October 7th, 2010 11:17 PM by Lehel S.
October 6, 2010
Political pressure on some of the nation's biggest financial institutions grew Tuesday as a California lawmaker and the state's congressional delegation called on regulators to investigate the foreclosure practices of big banks.
The actions follow several recent announcements by three major lenders that they are halting evictions and some foreclosure proceedings, citing concerns over possible mistakes in their handling of the paperwork. These freezes are taking place in 23 states where courts have jurisdiction over the foreclosure process; they do not apply in California and other states where foreclosures usually take place without a court order.
However, California lawmakers said the admissions by Bank of America Corp., JPMorgan Chase & Co. and Ally Financial Inc. of possible errors in their handling of foreclosure documents may indicate a more widespread problem that could affect homeowners in the Golden State.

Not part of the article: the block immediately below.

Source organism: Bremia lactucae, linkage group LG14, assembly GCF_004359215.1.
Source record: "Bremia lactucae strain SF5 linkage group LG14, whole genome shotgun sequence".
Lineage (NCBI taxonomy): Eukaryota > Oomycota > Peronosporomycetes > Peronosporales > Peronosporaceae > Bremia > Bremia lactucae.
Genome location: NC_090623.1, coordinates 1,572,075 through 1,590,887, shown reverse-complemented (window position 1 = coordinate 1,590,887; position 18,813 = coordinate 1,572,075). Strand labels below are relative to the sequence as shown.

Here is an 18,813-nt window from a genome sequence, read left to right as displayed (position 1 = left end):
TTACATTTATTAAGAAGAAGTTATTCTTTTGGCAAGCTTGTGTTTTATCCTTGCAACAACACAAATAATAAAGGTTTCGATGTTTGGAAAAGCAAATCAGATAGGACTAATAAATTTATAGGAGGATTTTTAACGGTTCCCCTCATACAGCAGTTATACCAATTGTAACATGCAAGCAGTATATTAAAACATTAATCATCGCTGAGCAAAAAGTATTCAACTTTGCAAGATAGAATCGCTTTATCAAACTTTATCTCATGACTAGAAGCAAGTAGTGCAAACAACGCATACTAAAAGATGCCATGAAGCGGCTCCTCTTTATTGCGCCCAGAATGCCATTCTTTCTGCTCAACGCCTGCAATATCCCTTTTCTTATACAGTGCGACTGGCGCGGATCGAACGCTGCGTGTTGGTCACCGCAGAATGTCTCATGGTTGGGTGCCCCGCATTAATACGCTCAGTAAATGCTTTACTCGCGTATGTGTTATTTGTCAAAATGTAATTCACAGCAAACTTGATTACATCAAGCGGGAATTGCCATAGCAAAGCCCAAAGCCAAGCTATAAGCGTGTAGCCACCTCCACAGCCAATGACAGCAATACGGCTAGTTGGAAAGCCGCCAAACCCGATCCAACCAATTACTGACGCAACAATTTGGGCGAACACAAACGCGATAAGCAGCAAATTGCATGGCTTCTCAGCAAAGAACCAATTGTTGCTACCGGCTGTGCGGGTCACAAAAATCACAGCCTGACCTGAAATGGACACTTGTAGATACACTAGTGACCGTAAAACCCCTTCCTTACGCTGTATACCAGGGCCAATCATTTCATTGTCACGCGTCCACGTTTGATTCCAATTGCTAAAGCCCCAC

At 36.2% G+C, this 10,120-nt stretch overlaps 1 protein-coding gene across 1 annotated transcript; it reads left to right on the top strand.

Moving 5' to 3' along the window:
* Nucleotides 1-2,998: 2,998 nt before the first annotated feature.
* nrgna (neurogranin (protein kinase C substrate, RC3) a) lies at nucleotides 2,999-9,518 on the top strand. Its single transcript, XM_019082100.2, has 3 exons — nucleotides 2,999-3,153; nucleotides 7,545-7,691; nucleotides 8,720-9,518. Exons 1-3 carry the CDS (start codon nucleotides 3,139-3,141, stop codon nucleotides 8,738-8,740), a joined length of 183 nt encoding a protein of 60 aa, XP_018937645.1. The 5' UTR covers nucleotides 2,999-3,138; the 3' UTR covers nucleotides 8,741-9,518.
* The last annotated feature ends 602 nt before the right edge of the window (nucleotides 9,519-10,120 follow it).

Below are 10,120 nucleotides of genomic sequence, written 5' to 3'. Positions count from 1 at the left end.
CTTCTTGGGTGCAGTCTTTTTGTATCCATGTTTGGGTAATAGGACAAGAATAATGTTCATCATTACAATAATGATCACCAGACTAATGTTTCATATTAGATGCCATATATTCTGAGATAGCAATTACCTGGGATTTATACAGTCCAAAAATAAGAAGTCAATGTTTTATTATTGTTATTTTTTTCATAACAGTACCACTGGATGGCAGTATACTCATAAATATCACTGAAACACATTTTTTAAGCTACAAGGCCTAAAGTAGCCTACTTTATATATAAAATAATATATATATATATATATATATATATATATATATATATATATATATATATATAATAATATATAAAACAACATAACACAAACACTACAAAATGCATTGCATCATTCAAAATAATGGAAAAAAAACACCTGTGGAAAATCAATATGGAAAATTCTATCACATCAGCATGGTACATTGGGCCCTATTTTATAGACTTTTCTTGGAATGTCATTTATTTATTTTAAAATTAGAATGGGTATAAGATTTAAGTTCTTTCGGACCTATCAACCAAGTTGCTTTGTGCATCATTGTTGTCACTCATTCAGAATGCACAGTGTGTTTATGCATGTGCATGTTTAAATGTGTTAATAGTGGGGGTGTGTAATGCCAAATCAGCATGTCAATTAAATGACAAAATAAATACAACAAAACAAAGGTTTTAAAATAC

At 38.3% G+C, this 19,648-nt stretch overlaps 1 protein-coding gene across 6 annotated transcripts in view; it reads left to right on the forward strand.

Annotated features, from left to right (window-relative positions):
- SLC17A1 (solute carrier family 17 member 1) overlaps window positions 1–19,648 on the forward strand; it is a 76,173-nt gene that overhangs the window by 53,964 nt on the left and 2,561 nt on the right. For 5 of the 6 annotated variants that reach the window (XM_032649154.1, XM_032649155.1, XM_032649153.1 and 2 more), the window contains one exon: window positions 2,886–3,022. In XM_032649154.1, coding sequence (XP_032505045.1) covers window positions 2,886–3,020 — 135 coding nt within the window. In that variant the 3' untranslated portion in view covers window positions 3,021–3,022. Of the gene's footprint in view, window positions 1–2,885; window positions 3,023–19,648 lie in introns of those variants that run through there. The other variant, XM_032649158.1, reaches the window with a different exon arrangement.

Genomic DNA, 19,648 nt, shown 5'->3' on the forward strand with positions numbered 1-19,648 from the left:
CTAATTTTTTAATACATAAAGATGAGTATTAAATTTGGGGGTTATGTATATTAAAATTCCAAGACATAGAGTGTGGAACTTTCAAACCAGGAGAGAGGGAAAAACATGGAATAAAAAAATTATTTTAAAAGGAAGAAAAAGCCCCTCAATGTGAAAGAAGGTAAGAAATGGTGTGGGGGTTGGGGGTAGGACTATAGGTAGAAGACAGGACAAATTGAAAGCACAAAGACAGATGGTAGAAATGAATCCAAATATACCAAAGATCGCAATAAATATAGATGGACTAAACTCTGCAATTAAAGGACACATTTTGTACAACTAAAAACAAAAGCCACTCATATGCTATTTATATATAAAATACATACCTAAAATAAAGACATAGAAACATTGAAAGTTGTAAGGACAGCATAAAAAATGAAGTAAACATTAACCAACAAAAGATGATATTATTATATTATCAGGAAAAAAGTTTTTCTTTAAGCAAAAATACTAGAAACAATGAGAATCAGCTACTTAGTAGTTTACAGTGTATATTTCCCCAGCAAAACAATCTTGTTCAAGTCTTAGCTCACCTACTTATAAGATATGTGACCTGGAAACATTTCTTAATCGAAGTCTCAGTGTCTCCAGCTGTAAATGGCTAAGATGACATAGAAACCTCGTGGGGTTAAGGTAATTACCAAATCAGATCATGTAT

State Assemblyman Ted Lieu, a Torrance Democrat and author of several mortgage-related bills, called on two state agencies — the Department of Financial Institutions and the Department of Corporations — to impose a 60-day moratorium on foreclosures. Lieu wants the regulators to investigate whether big banks are complying with California law regulating foreclosures.
"There is every reason to believe there is a worse problem here, because there is no judicial oversight," Lieu said. "There is no judge looking over the lender's shoulder."
Lieu said lenders might be violating a California law that requires them to contact borrowers and inform them of ways to avoid foreclosure. Another law requires financial institutions to have a loan modification program available to borrowers.
Also Tuesday, California's Democratic congressional delegation wrote a letter to federal regulators, including U.S. Atty. Gen. Eric Holder and Federal Reserve Chairman Ben S. Bernanke, asking them to investigate delays and possible irregularities in loan modification and foreclosure processes.
The letter, signed by House Speaker Nancy Pelosi (D-San Francisco), Rep. Henry A. Waxman (D-Beverly Hills) and other lawmakers, asks the agencies to "investigate possible violations of law."